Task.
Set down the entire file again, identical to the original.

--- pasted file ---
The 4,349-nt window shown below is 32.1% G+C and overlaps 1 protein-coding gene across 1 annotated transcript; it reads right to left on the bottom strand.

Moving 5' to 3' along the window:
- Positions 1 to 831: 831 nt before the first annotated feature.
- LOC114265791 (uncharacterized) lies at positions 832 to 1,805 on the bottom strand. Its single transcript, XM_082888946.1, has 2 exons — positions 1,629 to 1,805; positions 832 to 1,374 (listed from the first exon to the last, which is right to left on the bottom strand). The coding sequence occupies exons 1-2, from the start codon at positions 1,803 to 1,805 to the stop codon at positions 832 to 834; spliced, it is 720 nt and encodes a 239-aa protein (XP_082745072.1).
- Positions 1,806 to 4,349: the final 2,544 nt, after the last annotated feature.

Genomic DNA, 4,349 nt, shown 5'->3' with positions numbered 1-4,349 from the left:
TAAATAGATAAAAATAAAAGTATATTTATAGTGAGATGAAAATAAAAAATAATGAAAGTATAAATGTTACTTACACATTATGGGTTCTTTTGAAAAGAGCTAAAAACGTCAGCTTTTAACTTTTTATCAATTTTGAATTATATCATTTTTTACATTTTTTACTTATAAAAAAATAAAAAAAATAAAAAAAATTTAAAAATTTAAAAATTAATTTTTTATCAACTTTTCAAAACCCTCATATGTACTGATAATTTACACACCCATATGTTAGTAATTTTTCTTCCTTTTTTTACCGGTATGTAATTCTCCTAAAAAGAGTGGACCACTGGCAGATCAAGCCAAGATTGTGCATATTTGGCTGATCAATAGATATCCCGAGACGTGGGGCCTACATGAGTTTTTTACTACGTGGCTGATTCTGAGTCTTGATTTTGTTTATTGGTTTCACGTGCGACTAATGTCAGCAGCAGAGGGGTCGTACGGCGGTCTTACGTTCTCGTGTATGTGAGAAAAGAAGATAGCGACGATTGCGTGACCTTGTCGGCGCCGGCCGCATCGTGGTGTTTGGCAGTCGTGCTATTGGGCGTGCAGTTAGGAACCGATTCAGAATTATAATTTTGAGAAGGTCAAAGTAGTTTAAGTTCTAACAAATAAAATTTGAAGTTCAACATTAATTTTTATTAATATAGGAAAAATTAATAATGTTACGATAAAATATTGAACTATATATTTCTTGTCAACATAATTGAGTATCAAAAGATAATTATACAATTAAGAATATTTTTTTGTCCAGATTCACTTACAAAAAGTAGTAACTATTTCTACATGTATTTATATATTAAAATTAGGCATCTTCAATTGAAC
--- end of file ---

The 4,349-nt window shown below is 32.1% G+C and overlaps 1 protein-coding gene across 1 annotated transcript; it reads right to left on the bottom strand.

Moving 5' to 3' along the window:
- Positions 1 to 831: 831 nt before the first annotated feature.
- LOC114265791 (uncharacterized) lies at positions 832 to 1,805 on the bottom strand. Its single transcript, XM_082888946.1, has 2 exons — positions 1,629 to 1,805; positions 832 to 1,374 (listed from the first exon to the last, which is right to left on the bottom strand). The coding sequence occupies exons 1-2, from the start codon at positions 1,803 to 1,805 to the stop codon at positions 832 to 834; spliced, it is 720 nt and encodes a 239-aa protein (XP_082745072.1).
- Positions 1,806 to 4,349: the final 2,544 nt, after the last annotated feature.

Genomic DNA, 4,349 nt, shown 5'->3' with positions numbered 1-4,349 from the left:
TAAATAGATAAAAATAAAAGTATATTTATAGTGAGATGAAAATAAAAAATAATGAAAGTATAAATGTTACTTACACATTATGGGTTCTTTTGAAAAGAGCTAAAAACGTCAGCTTTTAACTTTTTATCAATTTTGAATTATATCATTTTTTACATTTTTTACTTATAAAAAAATAAAAAAAATAAAAAAAATTTAAAAATTTAAAAATTAATTTTTTATCAACTTTTCAAAACCCTCATATGTACTGATAATTTACACACCCATATGTTAGTAATTTTTCTTCCTTTTTTTACCGGTATGTAATTCTCCTAAAAAGAGTGGACCACTGGCAGATCAAGCCAAGATTGTGCATATTTGGCTGATCAATAGATATCCCGAGACGTGGGGCCTACATGAGTTTTTTACTACGTGGCTGATTCTGAGTCTTGATTTTGTTTATTGGTTTCACGTGCGACTAATGTCAGCAGCAGAGGGGTCGTACGGCGGTCTTACGTTCTCGTGTATGTGAGAAAAGAAGATAGCGACGATTGCGTGACCTTGTCGGCGCCGGCCGCATCGTGGTGTTTGGCAGTCGTGCTATTGGGCGTGCAGTTAGGAACCGATTCAGAATTATAATTTTGAGAAGGTCAAAGTAGTTTAAGTTCTAACAAATAAAATTTGAAGTTCAACATTAATTTTTATTAATATAGGAAAAATTAATAATGTTACGATAAAATATTGAACTATATATTTCTTGTCAACATAATTGAGTATCAAAAGATAATTATACAATTAAGAATATTTTTTTGTCCAGATTCACTTACAAAAAGTAGTAACTATTTCTACATGTATTTATATATTAAAATTAGGCATCTTCAATTGAAC